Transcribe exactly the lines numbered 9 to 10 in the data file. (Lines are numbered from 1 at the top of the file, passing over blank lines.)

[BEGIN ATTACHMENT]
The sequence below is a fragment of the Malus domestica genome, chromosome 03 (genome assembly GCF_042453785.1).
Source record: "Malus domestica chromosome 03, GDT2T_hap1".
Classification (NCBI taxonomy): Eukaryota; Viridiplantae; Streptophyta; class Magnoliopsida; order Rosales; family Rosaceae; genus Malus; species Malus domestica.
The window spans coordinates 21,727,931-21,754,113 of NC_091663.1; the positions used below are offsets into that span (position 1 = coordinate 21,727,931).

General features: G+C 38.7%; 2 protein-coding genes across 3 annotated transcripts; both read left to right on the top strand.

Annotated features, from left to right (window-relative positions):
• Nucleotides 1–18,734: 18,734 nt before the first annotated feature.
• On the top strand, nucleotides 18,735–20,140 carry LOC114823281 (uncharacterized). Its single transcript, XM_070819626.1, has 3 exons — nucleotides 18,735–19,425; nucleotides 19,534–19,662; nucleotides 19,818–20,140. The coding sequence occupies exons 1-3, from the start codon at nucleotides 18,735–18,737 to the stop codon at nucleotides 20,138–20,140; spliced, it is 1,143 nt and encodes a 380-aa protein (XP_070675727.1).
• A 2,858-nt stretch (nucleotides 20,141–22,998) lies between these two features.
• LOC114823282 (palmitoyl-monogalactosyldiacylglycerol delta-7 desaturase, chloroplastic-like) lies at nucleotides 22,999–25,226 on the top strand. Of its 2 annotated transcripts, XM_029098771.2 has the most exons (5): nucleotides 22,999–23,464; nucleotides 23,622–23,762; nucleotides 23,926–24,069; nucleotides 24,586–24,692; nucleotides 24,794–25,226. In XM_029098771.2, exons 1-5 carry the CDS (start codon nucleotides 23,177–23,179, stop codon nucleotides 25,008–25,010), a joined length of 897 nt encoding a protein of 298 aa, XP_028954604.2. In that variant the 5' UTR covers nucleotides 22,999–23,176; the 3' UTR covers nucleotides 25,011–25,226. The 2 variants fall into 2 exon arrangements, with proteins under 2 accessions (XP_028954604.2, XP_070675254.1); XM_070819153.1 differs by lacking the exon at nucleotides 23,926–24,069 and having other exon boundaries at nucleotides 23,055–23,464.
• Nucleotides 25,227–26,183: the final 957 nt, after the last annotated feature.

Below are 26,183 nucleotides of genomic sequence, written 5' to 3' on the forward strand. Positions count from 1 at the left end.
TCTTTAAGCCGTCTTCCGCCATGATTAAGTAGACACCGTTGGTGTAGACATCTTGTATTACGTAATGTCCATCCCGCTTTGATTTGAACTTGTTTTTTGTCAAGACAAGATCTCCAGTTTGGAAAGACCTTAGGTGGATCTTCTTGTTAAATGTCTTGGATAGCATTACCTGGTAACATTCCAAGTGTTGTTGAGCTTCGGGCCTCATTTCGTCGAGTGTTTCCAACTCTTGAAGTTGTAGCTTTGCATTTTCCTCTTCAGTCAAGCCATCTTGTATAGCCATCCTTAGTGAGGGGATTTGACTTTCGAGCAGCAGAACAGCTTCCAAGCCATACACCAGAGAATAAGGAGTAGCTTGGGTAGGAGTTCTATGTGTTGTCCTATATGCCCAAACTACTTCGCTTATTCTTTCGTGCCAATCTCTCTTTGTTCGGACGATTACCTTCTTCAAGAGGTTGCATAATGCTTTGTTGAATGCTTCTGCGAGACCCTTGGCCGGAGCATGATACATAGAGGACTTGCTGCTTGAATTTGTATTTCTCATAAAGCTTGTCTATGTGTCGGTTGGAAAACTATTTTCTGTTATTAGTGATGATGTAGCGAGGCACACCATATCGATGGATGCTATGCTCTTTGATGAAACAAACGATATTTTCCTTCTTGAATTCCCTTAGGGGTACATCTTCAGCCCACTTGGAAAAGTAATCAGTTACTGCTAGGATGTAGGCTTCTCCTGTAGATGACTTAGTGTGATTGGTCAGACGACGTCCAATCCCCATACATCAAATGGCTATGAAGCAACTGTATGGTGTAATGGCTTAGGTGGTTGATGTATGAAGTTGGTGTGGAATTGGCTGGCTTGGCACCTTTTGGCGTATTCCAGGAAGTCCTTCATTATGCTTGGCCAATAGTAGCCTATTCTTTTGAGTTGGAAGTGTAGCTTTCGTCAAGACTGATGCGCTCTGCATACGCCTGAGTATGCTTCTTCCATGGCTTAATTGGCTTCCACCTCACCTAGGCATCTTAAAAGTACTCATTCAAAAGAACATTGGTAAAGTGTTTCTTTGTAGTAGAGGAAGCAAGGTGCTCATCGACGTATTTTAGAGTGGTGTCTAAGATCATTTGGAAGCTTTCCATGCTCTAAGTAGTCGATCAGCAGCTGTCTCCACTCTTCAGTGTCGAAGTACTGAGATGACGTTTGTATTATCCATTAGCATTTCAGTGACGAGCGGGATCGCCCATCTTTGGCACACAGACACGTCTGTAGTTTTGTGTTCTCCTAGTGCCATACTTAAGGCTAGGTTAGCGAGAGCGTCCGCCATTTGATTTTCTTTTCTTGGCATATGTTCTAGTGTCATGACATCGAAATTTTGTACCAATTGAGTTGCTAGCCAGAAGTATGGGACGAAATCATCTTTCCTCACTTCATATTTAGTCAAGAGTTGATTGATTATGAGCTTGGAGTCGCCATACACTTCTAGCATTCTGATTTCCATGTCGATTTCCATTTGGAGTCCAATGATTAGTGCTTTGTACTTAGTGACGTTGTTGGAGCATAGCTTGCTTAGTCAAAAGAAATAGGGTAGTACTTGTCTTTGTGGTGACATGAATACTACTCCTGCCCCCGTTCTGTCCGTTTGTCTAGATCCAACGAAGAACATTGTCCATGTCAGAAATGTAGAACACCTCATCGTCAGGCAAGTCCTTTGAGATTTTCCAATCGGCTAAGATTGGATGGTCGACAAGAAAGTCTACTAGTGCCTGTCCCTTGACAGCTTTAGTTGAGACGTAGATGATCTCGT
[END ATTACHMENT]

• A 2,858-nt stretch (nucleotides 20,141–22,998) lies between these two features.
• LOC114823282 (palmitoyl-monogalactosyldiacylglycerol delta-7 desaturase, chloroplastic-like) lies at nucleotides 22,999–25,226 on the top strand. Of its 2 annotated transcripts, XM_029098771.2 has the most exons (5): nucleotides 22,999–23,464; nucleotides 23,622–23,762; nucleotides 23,926–24,069; nucleotides 24,586–24,692; nucleotides 24,794–25,226. In XM_029098771.2, exons 1-5 carry the CDS (start codon nucleotides 23,177–23,179, stop codon nucleotides 25,008–25,010), a joined length of 897 nt encoding a protein of 298 aa, XP_028954604.2. In that variant the 5' UTR covers nucleotides 22,999–23,176; the 3' UTR covers nucleotides 25,011–25,226. The 2 variants fall into 2 exon arrangements, with proteins under 2 accessions (XP_028954604.2, XP_070675254.1); XM_070819153.1 differs by lacking the exon at nucleotides 23,926–24,069 and having other exon boundaries at nucleotides 23,055–23,464.